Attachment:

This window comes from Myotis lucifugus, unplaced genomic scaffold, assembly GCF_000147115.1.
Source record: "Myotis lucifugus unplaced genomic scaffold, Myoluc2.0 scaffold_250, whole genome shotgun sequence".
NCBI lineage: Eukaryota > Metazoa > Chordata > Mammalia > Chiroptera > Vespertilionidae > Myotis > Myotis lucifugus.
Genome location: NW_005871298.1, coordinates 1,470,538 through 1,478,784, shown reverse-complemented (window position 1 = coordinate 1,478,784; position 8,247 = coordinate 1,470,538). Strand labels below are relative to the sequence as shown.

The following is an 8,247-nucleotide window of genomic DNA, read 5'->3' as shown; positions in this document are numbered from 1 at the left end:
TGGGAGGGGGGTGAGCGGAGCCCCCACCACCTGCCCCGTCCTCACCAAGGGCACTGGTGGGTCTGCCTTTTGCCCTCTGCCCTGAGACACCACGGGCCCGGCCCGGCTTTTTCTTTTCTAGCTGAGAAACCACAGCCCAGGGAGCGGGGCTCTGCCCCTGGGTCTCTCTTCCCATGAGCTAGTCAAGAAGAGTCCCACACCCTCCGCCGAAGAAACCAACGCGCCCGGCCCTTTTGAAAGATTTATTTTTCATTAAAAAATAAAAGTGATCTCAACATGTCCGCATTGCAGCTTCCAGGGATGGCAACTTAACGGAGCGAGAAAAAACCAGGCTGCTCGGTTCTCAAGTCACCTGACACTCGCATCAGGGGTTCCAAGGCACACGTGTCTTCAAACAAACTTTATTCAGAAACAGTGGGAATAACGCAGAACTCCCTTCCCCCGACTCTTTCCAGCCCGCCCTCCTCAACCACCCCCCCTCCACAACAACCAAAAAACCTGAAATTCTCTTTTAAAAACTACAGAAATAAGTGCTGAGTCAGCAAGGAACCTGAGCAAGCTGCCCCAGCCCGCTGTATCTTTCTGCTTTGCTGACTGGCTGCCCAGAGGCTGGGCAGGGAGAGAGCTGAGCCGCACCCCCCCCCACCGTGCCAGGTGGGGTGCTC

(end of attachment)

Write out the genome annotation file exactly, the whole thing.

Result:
This window comes from Myotis lucifugus, unplaced genomic scaffold, assembly GCF_000147115.1.
Source record: "Myotis lucifugus unplaced genomic scaffold, Myoluc2.0 scaffold_250, whole genome shotgun sequence".
NCBI lineage: Eukaryota > Metazoa > Chordata > Mammalia > Chiroptera > Vespertilionidae > Myotis > Myotis lucifugus.
Genome location: NW_005871298.1, coordinates 1,470,538 through 1,478,784, shown reverse-complemented (window position 1 = coordinate 1,478,784; position 8,247 = coordinate 1,470,538). Strand labels below are relative to the sequence as shown.

The following is an 8,247-nucleotide window of genomic DNA, read 5'->3' as shown; positions in this document are numbered from 1 at the left end:
TGGGAGGGGGGTGAGCGGAGCCCCCACCACCTGCCCCGTCCTCACCAAGGGCACTGGTGGGTCTGCCTTTTGCCCTCTGCCCTGAGACACCACGGGCCCGGCCCGGCTTTTTCTTTTCTAGCTGAGAAACCACAGCCCAGGGAGCGGGGCTCTGCCCCTGGGTCTCTCTTCCCATGAGCTAGTCAAGAAGAGTCCCACACCCTCCGCCGAAGAAACCAACGCGCCCGGCCCTTTTGAAAGATTTATTTTTCATTAAAAAATAAAAGTGATCTCAACATGTCCGCATTGCAGCTTCCAGGGATGGCAACTTAACGGAGCGAGAAAAAACCAGGCTGCTCGGTTCTCAAGTCACCTGACACTCGCATCAGGGGTTCCAAGGCACACGTGTCTTCAAACAAACTTTATTCAGAAACAGTGGGAATAACGCAGAACTCCCTTCCCCCGACTCTTTCCAGCCCGCCCTCCTCAACCACCCCCCCTCCACAACAACCAAAAAACCTGAAATTCTCTTTTAAAAACTACAGAAATAAGTGCTGAGTCAGCAAGGAACCTGAGCAAGCTGCCCCAGCCCGCTGTATCTTTCTGCTTTGCTGACTGGCTGCCCAGAGGCTGGGCAGGGAGAGAGCTGAGCCGCACCCCCCCCCACCGTGCCAGGTGGGGTGCTC